Data from: Strikingly high levels of heterozygosity despite 20 years of inbreeding in a clonal honey bee
Smith, Nicholas M. A. et al. (2018), Data from: Strikingly high levels of heterozygosity despite 20 years of inbreeding in a clonal honey bee, Dryad, Dataset, https://doi.org/10.5061/dryad.4pv2ft0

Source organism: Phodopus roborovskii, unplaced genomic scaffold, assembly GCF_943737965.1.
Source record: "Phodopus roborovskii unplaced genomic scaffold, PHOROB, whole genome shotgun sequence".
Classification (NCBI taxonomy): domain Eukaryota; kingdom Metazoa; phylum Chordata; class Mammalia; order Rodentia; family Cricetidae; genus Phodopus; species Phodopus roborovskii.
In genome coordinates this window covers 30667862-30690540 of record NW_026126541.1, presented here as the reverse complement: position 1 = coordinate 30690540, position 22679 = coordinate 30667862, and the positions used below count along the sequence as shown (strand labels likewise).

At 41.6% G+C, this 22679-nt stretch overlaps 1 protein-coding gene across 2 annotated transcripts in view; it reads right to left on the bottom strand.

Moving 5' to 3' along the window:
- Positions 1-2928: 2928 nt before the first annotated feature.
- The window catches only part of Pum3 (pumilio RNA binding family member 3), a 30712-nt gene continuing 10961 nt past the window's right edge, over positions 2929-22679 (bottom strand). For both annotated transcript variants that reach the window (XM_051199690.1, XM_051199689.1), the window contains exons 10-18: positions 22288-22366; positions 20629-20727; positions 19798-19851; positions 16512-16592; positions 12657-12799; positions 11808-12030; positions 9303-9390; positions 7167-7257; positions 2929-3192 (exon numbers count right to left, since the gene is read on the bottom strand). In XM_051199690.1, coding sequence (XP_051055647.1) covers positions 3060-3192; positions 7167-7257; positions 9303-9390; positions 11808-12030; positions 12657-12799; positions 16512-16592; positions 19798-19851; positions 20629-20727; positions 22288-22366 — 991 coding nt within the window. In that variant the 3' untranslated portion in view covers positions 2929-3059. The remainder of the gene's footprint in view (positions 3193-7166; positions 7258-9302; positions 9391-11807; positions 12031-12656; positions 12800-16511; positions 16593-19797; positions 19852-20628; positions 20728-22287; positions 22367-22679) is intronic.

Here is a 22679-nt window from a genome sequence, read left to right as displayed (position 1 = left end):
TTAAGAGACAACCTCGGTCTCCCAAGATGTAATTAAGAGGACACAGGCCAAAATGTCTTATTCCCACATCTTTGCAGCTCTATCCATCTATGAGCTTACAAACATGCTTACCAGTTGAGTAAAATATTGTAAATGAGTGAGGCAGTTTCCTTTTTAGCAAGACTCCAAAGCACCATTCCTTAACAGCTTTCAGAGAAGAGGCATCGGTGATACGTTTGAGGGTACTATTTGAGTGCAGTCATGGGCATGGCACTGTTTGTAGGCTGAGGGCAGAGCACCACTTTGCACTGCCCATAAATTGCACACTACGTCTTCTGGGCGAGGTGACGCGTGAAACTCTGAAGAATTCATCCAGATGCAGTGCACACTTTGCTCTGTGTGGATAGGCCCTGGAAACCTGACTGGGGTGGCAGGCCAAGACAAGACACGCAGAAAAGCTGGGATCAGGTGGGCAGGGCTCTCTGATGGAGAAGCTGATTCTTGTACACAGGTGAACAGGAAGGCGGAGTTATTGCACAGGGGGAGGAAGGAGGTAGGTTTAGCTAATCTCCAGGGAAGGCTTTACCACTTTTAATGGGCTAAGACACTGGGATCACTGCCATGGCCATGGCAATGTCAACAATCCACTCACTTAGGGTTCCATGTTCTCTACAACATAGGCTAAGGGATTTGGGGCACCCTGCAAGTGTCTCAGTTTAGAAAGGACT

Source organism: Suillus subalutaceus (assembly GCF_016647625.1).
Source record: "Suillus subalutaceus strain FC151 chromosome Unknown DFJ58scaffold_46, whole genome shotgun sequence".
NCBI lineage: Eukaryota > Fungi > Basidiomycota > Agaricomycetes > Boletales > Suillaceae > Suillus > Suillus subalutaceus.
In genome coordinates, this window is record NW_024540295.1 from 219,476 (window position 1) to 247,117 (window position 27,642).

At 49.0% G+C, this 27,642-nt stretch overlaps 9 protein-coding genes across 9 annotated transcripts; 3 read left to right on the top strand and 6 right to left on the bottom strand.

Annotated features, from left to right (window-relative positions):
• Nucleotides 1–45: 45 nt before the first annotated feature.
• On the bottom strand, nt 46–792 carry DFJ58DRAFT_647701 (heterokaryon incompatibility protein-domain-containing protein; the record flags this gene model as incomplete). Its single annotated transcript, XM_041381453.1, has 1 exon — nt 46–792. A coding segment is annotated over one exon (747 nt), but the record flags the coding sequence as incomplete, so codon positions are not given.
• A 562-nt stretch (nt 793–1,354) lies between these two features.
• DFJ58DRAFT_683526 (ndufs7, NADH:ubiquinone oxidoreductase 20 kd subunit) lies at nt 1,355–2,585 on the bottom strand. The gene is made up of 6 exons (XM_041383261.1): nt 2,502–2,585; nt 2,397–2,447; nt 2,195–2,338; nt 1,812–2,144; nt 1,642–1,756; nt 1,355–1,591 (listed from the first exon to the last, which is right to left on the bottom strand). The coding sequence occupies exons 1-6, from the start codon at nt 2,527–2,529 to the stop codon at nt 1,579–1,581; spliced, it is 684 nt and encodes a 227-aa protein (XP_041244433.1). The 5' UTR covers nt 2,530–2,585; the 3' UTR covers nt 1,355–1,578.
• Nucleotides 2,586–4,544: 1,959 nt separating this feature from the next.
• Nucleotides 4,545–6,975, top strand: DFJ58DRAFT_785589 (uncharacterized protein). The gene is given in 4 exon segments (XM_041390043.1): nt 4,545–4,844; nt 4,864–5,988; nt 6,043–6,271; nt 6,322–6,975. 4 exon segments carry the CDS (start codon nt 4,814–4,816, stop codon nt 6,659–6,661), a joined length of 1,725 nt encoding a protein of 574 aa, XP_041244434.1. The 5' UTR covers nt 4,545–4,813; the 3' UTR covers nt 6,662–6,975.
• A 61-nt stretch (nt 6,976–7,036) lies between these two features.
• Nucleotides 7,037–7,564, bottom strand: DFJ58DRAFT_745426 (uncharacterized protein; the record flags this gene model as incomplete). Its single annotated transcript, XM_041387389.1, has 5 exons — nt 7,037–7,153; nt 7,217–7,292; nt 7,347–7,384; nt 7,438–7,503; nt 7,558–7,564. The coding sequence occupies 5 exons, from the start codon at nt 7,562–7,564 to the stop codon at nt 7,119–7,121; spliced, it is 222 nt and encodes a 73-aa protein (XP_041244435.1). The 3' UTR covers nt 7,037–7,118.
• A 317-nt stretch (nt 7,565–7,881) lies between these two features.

Inbreeding (the mating between closely related individuals) has detrimental effects that are associated with loss of heterozygosity at overdominant loci, and the expression of deleterious recessive alleles. However, determining which heterozygous loci are important for individual fitness, and the extent of their phenotypic effects remains poorly understood. Here, we utilise a unique inbred population of clonal (thelytokous) honey bees, Apis mellifera capensis, to determine which heterozygous loci are crucial for individual fitness. This population arose from a common ancestor approximately 20 years ago and has persisted for at least 100 generations. Thelytokous parthenogenesis results in a 1/3 of loss of heterozygosity with each generation. Yet, this clonal population retains heterozygosity throughout its genome due to selection against homozygotes. Deep sequencing of three sub-lineages of the population revealed that 3,766 of 10,884 genes (34%) have retained heterozygosity across all sub-lineages, suggesting that these genes have heterozygote advantage. The maintenance of heterozygosity in the same genes and genomic regions in all three sub-lineages suggests that nearly every chromosome carries genes that show sufficient heterozygote advantage to be selectively detrimental when homozygous.